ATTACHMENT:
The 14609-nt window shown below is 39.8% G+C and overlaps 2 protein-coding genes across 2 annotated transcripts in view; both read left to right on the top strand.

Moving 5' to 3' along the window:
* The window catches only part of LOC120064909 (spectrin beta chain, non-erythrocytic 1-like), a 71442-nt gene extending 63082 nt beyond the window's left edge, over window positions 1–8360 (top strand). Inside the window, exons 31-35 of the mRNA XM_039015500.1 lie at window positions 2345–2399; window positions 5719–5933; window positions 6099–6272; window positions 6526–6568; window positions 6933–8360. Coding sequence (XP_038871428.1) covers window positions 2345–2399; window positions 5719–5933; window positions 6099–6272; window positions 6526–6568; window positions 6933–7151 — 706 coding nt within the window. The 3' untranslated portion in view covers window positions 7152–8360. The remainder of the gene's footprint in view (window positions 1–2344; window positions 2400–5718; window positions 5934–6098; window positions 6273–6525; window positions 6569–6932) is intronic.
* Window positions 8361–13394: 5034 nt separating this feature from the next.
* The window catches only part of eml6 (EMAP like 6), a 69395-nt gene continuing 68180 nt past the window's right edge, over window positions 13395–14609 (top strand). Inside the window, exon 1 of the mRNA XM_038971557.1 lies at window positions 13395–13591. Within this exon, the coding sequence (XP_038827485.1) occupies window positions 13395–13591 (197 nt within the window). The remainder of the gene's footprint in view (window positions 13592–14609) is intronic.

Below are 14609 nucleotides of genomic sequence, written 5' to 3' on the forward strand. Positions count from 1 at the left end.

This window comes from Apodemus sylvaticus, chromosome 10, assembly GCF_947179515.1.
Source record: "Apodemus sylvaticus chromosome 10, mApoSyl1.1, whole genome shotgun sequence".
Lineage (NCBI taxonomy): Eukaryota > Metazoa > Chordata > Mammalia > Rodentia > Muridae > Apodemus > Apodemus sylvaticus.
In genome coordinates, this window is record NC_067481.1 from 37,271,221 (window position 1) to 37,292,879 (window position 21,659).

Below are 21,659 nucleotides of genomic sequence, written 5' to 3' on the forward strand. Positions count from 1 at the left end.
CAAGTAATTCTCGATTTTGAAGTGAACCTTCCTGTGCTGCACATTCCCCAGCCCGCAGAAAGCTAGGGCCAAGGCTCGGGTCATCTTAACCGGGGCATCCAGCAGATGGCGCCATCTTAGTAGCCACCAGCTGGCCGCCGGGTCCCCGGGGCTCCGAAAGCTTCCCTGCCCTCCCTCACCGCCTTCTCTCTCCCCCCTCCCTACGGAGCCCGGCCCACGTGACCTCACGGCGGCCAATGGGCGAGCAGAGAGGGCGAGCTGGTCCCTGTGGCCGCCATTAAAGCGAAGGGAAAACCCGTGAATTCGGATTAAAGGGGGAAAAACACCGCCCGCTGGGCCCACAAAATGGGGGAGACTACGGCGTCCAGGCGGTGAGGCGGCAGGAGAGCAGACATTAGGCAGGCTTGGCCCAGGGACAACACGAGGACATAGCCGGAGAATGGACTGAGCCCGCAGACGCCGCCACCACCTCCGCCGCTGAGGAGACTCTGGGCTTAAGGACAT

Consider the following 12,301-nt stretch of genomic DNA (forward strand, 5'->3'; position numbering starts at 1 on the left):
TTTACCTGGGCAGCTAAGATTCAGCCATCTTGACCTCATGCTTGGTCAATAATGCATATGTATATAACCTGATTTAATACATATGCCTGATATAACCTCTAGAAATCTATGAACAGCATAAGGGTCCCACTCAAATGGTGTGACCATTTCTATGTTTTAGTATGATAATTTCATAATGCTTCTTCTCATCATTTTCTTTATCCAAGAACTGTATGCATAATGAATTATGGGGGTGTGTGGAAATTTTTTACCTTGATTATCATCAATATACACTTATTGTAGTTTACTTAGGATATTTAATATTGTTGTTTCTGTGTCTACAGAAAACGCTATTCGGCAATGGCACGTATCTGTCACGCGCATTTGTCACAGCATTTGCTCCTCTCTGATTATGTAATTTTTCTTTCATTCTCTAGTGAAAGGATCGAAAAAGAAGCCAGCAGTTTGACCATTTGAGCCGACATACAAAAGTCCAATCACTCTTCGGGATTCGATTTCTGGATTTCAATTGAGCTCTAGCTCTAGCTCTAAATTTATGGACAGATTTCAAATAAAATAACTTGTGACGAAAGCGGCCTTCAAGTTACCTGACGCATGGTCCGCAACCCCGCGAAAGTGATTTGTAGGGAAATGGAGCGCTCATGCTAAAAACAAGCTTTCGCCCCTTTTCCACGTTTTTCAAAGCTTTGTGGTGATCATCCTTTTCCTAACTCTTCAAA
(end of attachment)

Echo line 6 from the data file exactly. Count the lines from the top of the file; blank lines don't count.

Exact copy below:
Below are 14609 nucleotides of genomic sequence, written 5' to 3' on the forward strand. Positions count from 1 at the left end.